As of Thursday evening, the main organizing group on Telegram had more than 46,000 followers. Messages from that group and others provide a window into a movement of Americans increasingly willing to foment chaos in order to pressure the government to drop public health mandates. Some group hosts point to the Ottawa convoy as a model. “It’s critical that we understand why the Canadian protest is so effective, so we can do the same in the United States,” wrote the leader of a Los Angeles planning group. “It was not the convoy itself, but the occupation of Ottawa and the resultant economic and psychological effects on the Canadian government that is effective.”

He continued: “We Americans need to grow out of our tendency to prioritize “performative protest” and flashy stunts for social media clout, and instead focus on the systems and institutions responsible for our oppression and how to best disrupt them.”

Participants in the threads brainstorm ways to maximize the disruption. One member suggested recruiting local towing companies as allies. This would allow protestors to block access to government buildings using abandoned autos, knowing those vehicles wouldn’t be towed “until mandates r lifted,” he wrote.

Overtly racist, anti-Semitic, and homophobic comments are a constant theme. One member explained the need to donate goods in person, rather than rely on crowdfunding platforms: “We don’t want to get caught in a GoFundMe situation where a Gay Jewish Canadian man held all the funds for the entire movement on an unsecured platform and almost fucked the supply lines for the whole movement.” Elsewhere, a participant complained about pornographic spam posts on the thread, citing “interracial pornography.”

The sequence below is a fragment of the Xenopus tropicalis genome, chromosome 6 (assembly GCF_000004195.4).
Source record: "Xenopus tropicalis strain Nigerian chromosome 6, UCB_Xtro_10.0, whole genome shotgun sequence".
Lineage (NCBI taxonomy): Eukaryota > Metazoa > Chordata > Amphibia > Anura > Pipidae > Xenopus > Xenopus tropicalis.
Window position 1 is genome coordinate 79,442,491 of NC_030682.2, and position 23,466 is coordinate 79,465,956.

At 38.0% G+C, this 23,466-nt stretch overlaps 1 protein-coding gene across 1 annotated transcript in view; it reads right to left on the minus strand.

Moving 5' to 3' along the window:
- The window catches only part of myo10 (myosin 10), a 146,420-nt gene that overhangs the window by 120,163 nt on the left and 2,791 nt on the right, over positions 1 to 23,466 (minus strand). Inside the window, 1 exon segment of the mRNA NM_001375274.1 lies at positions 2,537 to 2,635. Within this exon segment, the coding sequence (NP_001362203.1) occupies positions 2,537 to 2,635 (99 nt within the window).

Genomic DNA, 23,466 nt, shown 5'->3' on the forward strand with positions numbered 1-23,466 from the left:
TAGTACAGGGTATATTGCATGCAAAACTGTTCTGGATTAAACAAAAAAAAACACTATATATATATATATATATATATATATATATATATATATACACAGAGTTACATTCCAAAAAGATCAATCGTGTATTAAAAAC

Ryan Sanchez, the leader of the Los Angeles group who goes by the handle Culture War Criminal, is well known on other social platforms for his racist screeds and participation in violent rallies. Sanchez identifies as a member of the Groypers, an alt-right movement that supports white nationalist podcaster Nick Fuentes.
 

 

Screenshots from the Telegram organizing groups

  

 

On his personal Telegram page, Sanchez describes himself as “a Catholic, a Nationalist…and pro-White.” Many of his posts are anti-Semitic. Referring to the takeover of a Texas synagogue that made headlines recently, he wrote, “Jews say nothing, or cheer when White people are persecuted or slaughtered, why should I give a damn about this hostage situation?” And when Canada’s Conservative Party introduced a bill to outlaw holocaust denial, he posted: “I don’t know about you, but I’m more concerned with supporting the 6 million trucks in the capital, rather than some event that happened like 100 years ago.”